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BMC neuroscience

Adeno-associated virus (AAV)-mediated suppression of Ca2+/calmodulin kinase IV activity in the nucleus accumbens modulates emotional behaviour in mice.


PMID 18053176

Abstract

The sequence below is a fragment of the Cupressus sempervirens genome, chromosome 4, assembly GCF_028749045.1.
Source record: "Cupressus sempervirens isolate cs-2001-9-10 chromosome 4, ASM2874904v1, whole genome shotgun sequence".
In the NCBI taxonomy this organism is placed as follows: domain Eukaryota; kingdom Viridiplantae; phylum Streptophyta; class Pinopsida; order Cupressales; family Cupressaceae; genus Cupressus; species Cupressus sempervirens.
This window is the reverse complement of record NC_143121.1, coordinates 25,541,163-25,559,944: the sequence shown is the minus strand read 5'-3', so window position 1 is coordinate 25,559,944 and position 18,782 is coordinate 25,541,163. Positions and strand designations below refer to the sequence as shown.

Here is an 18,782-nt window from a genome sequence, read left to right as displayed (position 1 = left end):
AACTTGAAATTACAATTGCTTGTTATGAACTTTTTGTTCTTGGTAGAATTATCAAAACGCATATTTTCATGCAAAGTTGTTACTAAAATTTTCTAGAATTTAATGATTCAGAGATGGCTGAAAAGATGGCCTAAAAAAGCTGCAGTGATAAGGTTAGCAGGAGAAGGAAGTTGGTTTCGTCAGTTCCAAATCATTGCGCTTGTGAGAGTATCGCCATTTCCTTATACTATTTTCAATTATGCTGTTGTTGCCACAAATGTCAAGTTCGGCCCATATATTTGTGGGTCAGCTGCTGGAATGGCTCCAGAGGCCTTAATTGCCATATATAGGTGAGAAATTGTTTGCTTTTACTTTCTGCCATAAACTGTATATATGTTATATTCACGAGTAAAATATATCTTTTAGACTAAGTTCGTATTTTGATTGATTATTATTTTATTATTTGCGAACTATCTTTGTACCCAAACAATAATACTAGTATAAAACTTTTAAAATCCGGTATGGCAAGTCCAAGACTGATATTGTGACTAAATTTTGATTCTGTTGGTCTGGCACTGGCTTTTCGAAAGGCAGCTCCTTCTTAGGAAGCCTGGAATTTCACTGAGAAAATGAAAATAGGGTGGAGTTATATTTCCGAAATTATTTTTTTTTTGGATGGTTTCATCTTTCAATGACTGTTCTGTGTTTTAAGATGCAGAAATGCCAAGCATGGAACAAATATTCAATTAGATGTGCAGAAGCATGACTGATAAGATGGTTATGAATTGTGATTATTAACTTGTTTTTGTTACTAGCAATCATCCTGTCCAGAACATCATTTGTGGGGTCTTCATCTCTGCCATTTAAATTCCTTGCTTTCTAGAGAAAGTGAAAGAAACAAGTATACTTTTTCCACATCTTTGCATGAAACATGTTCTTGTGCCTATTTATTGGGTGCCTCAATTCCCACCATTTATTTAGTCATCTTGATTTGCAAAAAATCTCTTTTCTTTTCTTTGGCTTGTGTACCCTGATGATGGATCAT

Calcium/calmodulin-dependent protein kinase IV (CaMKIV) controls activity-dependent gene transcription by regulating the activity of the cyclic AMP response element binding protein (CREB). This signaling pathway is involved in gating emotional responses in the CNS but previous studies did not address the potential roles of CaMKIV in discrete brain regions. In the present study, we aimed at specifically dissecting the role of CaMKIV in the nucleus accumbens of adult mice. We used recombinant adeno-associated virus (rAAV)-mediated gene transfer of a dominant-negative CaMKIV variant (rAAV-dnCaMKIV) to inhibit endogenous CaMKIV in the nucleus accumbens. rAAV-dnCaMKIV treated animals were subjected to a battery of tests including, prepulse inhibition of the acoustic startle response, open field, social interaction and anxiety-related behaviour. We found that basal locomotor activity in the open field, and prepulse inhibition or startle performance were unaltered in mice infected with rAAV-dnCaMKIV in the nucleus accumbens. However, anxiogenic effects were revealed in social interaction testing and the light/dark emergence test. Our findings suggest a modulatory role of CaMKIV in the nucleus accumbens in anxiety-like behaviour but not sensorimotor gating.